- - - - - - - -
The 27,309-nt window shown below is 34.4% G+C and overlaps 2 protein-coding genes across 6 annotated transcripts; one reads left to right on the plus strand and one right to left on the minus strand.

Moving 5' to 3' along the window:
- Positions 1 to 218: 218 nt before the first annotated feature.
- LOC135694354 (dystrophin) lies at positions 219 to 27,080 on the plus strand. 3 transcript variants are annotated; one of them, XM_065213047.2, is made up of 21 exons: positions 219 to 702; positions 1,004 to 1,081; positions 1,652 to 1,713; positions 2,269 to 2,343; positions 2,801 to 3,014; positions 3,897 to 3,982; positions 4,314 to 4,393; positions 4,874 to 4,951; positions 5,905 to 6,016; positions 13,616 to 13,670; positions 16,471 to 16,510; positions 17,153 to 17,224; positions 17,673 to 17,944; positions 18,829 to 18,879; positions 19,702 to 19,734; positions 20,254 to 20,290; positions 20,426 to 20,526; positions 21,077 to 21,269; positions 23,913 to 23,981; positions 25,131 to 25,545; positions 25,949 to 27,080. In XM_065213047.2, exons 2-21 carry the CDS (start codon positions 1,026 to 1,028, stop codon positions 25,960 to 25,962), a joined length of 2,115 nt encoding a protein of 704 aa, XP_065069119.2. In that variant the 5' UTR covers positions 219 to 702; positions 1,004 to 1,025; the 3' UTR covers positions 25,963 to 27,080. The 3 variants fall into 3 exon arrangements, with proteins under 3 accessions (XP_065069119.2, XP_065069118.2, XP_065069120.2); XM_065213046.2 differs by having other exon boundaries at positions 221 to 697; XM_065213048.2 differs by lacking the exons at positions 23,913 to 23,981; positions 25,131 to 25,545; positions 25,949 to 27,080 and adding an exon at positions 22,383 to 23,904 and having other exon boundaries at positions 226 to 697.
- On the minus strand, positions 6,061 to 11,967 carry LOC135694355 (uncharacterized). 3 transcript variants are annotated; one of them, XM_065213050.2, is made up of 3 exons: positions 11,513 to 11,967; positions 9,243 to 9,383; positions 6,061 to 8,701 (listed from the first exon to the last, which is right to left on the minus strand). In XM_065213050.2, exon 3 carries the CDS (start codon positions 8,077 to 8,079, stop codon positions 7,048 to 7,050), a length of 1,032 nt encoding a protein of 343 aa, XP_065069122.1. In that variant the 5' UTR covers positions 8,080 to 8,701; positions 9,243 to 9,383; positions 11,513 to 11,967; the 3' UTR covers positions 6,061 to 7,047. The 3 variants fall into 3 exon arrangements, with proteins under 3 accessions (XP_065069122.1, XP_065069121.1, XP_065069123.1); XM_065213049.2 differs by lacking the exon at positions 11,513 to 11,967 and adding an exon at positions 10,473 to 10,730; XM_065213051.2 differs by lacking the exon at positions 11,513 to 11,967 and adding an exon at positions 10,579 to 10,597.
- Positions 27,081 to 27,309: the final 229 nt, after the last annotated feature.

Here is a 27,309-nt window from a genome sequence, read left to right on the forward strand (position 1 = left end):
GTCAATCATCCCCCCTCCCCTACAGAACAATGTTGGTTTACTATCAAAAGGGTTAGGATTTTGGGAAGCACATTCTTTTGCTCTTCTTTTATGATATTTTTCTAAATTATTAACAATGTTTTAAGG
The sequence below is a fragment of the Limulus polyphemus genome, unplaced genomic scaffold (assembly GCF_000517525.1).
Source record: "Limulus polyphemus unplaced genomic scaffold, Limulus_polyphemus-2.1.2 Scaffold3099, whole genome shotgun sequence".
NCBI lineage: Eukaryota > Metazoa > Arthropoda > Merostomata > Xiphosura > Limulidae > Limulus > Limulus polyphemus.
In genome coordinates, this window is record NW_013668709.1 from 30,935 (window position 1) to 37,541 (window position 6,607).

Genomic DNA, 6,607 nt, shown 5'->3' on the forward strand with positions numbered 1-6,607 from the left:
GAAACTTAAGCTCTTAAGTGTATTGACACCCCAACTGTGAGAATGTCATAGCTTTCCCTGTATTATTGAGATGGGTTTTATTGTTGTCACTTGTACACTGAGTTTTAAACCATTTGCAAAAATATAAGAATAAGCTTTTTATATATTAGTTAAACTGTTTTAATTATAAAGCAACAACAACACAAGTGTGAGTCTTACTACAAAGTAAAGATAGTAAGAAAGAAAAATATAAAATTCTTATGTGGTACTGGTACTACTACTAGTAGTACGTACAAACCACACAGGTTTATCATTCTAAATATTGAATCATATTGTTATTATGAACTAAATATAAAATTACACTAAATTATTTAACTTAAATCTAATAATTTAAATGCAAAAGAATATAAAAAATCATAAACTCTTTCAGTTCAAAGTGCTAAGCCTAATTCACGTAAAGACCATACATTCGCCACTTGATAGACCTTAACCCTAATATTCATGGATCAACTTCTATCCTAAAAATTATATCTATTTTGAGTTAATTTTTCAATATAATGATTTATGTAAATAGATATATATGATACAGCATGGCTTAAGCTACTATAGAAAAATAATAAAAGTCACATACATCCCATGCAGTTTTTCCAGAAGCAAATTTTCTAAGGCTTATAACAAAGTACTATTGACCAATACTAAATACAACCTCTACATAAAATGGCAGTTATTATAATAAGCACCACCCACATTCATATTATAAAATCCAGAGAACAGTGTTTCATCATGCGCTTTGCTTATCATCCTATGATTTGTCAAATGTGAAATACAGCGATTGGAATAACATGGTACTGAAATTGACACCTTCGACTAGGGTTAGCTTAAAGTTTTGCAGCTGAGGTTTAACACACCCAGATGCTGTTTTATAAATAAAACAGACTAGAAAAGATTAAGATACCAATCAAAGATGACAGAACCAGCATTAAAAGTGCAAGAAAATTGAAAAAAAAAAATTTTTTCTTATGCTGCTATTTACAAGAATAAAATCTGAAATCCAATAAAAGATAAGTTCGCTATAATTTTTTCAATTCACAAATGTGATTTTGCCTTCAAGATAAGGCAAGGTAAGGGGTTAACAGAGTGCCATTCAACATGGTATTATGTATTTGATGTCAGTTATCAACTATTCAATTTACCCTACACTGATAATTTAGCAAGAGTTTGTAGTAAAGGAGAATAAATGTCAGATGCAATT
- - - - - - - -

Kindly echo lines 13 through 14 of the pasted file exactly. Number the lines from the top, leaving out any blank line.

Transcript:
Genomic DNA, 6,607 nt, shown 5'->3' on the forward strand with positions numbered 1-6,607 from the left:
GAAACTTAAGCTCTTAAGTGTATTGACACCCCAACTGTGAGAATGTCATAGCTTTCCCTGTATTATTGAGATGGGTTTTATTGTTGTCACTTGTACACTGAGTTTTAAACCATTTGCAAAAATATAAGAATAAGCTTTTTATATATTAGTTAAACTGTTTTAATTATAAAGCAACAACAACACAAGTGTGAGTCTTACTACAAAGTAAAGATAGTAAGAAAGAAAAATATAAAATTCTTATGTGGTACTGGTACTACTACTAGTAGTACGTACAAACCACACAGGTTTATCATTCTAAATATTGAATCATATTGTTATTATGAACTAAATATAAAATTACACTAAATTATTTAACTTAAATCTAATAATTTAAATGCAAAAGAATATAAAAAATCATAAACTCTTTCAGTTCAAAGTGCTAAGCCTAATTCACGTAAAGACCATACATTCGCCACTTGATAGACCTTAACCCTAATATTCATGGATCAACTTCTATCCTAAAAATTATATCTATTTTGAGTTAATTTTTCAATATAATGATTTATGTAAATAGATATATATGATACAGCATGGCTTAAGCTACTATAGAAAAATAATAAAAGTCACATACATCCCATGCAGTTTTTCCAGAAGCAAATTTTCTAAGGCTTATAACAAAGTACTATTGACCAATACTAAATACAACCTCTACATAAAATGGCAGTTATTATAATAAGCACCACCCACATTCATATTATAAAATCCAGAGAACAGTGTTTCATCATGCGCTTTGCTTATCATCCTATGATTTGTCAAATGTGAAATACAGCGATTGGAATAACATGGTACTGAAATTGACACCTTCGACTAGGGTTAGCTTAAAGTTTTGCAGCTGAGGTTTAACACACCCAGATGCTGTTTTATAAATAAAACAGACTAGAAAAGATTAAGATACCAATCAAAGATGACAGAACCAGCATTAAAAGTGCAAGAAAATTGAAAAAAAAAAATTTTTTCTTATGCTGCTATTTACAAGAATAAAATCTGAAATCCAATAAAAGATAAGTTCGCTATAATTTTTTCAATTCACAAATGTGATTTTGCCTTCAAGATAAGGCAAGGTAAGGGGTTAACAGAGTGCCATTCAACATGGTATTATGTATTTGATGTCAGTTATCAACTATTCAATTTACCCTACACTGATAATTTAGCAAGAGTTTGTAGTAAAGGAGAATAAATGTCAGATGCAATT